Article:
DANDRIDGE- Thanks to her last name, Amber O’Reilly didn’t have to wonder too much about her heritage.
It came as a bonus when she found a home in Dandridge learned the town’s heritage matched her own.
O’Reilly was one of the thousands of people that came to downtown Dandridge’s annual Scots-Irish Festival that celebrates the dual Celtic cultures Saturday.
“It’s really neat that a small town like this can pull off such a big and unique festival,” O’Reilly said.
Justin Lindsey was at the festival, hoping to learn more about his Scottish heritage.
Lindsey came across booths were he learned what his family name meant and notable Lindseys of the past.
At the Scottish Tartan Museum tent, whose members made the trek from Franklin, N.C., Lindsey saw his family’s colors.
The museum’s John Frasier said tartans were created as a way to identify clans and family members. Frasier said tartans are far more frequently celebrated in the U.S. now than they were traditionally in Scotland. The tartan was, along with bagpipes, outlawed during a war in the 18th century and afterward were brought back on a smaller scale as a source of family pride.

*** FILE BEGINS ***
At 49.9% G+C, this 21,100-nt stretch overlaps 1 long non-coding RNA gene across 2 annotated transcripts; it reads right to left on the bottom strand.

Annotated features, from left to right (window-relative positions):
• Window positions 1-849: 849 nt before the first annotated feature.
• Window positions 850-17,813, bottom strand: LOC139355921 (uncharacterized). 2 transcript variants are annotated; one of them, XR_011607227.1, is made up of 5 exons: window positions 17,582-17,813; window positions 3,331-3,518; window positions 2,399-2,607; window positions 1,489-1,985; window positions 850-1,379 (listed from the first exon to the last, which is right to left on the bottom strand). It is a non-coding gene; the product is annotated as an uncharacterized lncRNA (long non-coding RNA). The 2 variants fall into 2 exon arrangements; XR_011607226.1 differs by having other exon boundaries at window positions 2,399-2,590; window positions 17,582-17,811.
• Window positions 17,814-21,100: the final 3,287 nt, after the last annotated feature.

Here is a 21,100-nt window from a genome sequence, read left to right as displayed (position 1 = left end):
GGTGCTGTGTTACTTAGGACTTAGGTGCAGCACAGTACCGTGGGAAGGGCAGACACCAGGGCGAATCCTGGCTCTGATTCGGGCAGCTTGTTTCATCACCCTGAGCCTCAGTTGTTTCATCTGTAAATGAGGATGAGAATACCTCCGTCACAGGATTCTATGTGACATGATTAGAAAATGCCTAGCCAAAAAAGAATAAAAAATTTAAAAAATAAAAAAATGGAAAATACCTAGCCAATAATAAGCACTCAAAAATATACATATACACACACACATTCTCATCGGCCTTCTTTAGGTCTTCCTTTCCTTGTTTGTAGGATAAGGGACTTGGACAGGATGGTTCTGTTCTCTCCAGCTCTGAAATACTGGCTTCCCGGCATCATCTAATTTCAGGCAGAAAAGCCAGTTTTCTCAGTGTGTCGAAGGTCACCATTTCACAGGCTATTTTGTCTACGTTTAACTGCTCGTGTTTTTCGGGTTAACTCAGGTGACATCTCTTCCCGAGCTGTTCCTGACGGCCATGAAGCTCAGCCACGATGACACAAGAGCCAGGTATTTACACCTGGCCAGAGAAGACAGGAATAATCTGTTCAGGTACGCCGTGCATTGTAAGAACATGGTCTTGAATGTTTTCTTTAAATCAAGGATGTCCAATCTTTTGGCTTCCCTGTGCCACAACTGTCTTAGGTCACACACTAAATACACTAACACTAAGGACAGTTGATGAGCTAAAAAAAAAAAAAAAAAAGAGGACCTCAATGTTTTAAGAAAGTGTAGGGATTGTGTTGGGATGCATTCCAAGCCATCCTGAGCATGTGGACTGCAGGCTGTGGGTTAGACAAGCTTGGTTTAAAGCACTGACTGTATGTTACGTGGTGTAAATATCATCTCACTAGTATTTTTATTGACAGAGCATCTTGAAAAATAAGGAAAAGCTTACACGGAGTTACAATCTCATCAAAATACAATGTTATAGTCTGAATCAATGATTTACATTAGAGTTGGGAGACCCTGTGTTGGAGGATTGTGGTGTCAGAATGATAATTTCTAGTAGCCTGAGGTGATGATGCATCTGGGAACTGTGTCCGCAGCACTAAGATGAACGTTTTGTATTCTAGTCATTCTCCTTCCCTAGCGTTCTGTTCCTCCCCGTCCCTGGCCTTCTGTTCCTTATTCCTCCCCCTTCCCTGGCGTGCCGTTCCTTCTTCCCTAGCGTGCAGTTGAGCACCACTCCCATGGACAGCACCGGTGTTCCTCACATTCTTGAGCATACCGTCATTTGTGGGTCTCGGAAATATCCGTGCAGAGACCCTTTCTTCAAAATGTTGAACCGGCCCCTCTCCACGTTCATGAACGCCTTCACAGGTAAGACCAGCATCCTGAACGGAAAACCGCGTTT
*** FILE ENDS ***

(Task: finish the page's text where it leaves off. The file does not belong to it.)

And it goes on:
Frasier said tartans were multipurpose for the Scottish who wore the heavy wool material year round to hold their weapons, and even use as sleeping bags at night. A shorter form of the tartan, the kilt came much later. Tartans could be seen lined all across the Main Street drag as multiple clans and vendors had set them up as symbols of pride.
Dandridge Main Street director Tina Murrow said the festival this year doubled its vendors from the year before.
Mark Murrow, one of the festivals organizers, said guests from as far away as Atlanta, New Orleans and even Australia came to be a part of the festival.
New additions to the festival this year included the Chattanooga Pipe and Drum Band who performed along with the Knoxville Pipe and Drums during the opening ceremonies.
The Canadian musical group, Mudmen, provided the festival with its first international musical guest, thrilling the crowd with its unique sound.
To add to the flair and heritage of the festival many Scots-Irish traditional foods like haggis and the ever popular fish and chips were crowd pleasers, with many vendors selling out.
-From Staff Reports